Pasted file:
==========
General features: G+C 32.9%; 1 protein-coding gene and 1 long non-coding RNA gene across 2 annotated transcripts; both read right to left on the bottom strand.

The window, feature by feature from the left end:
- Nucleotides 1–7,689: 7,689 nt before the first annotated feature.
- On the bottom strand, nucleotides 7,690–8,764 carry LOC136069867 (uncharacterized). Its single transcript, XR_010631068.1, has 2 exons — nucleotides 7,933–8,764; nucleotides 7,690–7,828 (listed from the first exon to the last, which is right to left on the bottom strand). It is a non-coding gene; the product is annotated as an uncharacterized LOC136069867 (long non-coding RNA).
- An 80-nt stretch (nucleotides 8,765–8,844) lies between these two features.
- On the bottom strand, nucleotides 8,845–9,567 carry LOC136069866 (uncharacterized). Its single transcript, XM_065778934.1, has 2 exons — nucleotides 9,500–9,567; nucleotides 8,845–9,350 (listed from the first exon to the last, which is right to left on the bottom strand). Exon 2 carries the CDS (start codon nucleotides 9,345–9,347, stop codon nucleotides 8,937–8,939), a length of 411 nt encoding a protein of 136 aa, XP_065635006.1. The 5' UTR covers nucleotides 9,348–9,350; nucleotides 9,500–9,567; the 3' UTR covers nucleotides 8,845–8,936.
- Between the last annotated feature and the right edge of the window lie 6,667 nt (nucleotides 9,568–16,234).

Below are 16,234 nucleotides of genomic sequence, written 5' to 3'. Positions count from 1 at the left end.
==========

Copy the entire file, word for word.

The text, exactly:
General features: G+C 32.9%; 1 protein-coding gene and 1 long non-coding RNA gene across 2 annotated transcripts; both read right to left on the bottom strand.

The window, feature by feature from the left end:
- Nucleotides 1–7,689: 7,689 nt before the first annotated feature.
- On the bottom strand, nucleotides 7,690–8,764 carry LOC136069867 (uncharacterized). Its single transcript, XR_010631068.1, has 2 exons — nucleotides 7,933–8,764; nucleotides 7,690–7,828 (listed from the first exon to the last, which is right to left on the bottom strand). It is a non-coding gene; the product is annotated as an uncharacterized LOC136069867 (long non-coding RNA).
- An 80-nt stretch (nucleotides 8,765–8,844) lies between these two features.
- On the bottom strand, nucleotides 8,845–9,567 carry LOC136069866 (uncharacterized). Its single transcript, XM_065778934.1, has 2 exons — nucleotides 9,500–9,567; nucleotides 8,845–9,350 (listed from the first exon to the last, which is right to left on the bottom strand). Exon 2 carries the CDS (start codon nucleotides 9,345–9,347, stop codon nucleotides 8,937–8,939), a length of 411 nt encoding a protein of 136 aa, XP_065635006.1. The 5' UTR covers nucleotides 9,348–9,350; nucleotides 9,500–9,567; the 3' UTR covers nucleotides 8,845–8,936.
- Between the last annotated feature and the right edge of the window lie 6,667 nt (nucleotides 9,568–16,234).

Below are 16,234 nucleotides of genomic sequence, written 5' to 3'. Positions count from 1 at the left end.